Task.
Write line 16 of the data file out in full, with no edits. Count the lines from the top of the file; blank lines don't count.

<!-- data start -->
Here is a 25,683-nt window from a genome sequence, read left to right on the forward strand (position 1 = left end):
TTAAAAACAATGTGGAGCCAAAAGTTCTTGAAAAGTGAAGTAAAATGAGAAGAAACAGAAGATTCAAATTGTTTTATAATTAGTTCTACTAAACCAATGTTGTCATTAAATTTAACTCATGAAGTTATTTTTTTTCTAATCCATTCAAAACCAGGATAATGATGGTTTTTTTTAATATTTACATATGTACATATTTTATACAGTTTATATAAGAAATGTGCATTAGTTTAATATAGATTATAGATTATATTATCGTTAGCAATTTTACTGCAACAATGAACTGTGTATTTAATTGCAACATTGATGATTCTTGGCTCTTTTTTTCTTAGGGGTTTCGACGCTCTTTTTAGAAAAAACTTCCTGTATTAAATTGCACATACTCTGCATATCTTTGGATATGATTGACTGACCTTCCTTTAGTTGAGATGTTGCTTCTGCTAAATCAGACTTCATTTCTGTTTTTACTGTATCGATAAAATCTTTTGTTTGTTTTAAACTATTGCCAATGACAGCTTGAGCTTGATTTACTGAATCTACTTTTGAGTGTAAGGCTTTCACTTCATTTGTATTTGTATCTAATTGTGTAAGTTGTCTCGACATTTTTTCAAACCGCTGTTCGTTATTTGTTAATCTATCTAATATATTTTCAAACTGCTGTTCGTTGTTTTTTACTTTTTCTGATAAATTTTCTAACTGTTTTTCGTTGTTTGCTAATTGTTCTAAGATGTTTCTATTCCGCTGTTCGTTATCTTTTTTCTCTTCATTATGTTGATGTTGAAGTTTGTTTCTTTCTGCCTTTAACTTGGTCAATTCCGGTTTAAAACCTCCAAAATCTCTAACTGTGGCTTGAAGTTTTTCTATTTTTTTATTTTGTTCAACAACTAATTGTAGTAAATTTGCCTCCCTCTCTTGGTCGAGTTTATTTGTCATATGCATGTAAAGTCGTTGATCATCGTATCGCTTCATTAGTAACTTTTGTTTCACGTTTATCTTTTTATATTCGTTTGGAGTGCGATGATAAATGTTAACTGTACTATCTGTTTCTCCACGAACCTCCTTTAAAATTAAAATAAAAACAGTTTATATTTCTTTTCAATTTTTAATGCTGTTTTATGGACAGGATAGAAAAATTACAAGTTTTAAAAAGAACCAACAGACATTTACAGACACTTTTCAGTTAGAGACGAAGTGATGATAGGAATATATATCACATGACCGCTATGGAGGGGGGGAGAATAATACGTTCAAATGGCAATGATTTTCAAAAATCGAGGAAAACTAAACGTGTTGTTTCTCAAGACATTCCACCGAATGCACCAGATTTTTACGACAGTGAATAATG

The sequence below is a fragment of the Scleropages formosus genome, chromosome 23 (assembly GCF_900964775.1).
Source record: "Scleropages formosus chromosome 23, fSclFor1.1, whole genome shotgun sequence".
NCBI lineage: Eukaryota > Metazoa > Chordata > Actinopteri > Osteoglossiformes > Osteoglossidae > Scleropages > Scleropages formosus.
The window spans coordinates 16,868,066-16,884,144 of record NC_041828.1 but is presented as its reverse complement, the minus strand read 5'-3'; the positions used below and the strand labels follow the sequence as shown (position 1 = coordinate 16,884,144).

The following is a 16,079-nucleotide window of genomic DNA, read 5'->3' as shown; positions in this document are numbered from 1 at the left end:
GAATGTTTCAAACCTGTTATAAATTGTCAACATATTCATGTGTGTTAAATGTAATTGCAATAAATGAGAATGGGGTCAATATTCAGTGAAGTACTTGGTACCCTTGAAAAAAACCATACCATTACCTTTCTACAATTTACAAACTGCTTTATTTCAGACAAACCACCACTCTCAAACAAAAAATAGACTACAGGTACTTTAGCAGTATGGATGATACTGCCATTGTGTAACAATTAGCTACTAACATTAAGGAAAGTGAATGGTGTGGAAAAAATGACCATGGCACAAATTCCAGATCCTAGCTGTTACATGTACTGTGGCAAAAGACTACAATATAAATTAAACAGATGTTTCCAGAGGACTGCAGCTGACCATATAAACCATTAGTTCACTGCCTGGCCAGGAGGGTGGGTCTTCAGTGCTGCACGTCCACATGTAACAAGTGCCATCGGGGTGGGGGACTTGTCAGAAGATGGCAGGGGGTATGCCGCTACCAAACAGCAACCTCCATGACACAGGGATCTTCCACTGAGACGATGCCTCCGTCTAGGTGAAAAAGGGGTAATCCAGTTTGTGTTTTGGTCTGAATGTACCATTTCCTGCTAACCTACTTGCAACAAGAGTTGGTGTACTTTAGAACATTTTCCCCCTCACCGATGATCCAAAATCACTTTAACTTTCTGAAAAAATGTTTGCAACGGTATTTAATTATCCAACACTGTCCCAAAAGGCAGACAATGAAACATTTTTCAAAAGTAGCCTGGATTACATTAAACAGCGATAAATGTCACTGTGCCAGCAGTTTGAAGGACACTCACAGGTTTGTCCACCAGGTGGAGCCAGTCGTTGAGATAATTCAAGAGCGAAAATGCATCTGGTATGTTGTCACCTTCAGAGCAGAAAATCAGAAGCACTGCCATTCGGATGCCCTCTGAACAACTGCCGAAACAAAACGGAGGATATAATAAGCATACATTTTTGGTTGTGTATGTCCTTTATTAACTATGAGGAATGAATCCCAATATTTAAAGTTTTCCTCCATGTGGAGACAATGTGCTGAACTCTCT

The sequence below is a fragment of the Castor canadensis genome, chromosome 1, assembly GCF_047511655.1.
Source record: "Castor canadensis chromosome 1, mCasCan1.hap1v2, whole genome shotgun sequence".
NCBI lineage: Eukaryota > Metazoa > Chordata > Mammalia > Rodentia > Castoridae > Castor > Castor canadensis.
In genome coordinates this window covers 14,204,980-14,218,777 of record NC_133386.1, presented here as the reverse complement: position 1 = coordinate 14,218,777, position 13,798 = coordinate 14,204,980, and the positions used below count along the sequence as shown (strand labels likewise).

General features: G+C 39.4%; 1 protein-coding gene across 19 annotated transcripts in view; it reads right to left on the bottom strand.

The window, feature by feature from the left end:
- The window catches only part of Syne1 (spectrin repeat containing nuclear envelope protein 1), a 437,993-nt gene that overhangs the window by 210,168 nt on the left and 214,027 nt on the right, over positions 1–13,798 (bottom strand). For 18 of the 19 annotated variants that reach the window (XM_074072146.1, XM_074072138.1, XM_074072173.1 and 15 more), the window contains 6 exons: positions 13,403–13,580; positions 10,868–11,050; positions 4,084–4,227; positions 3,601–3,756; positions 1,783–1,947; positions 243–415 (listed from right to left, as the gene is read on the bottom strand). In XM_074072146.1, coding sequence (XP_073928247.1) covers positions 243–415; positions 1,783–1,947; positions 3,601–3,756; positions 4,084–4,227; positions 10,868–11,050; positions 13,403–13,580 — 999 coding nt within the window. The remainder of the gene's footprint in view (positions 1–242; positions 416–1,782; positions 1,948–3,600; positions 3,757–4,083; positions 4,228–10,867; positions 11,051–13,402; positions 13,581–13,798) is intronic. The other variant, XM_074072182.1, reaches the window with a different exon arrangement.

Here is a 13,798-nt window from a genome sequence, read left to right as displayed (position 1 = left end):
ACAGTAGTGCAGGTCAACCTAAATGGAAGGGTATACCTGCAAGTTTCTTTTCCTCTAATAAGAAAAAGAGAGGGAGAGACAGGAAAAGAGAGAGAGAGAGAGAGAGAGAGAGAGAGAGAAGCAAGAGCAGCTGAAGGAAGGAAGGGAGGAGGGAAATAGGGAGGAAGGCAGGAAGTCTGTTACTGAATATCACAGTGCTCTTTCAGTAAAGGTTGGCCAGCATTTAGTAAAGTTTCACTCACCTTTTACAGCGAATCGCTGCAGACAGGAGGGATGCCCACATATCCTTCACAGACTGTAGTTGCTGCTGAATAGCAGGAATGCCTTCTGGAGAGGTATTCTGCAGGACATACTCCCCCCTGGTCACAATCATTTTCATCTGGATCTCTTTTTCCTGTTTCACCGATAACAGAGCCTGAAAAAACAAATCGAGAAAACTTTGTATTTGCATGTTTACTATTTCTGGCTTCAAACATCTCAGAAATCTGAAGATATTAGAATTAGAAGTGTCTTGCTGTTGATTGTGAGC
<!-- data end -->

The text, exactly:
Here is a 13,798-nt window from a genome sequence, read left to right as displayed (position 1 = left end):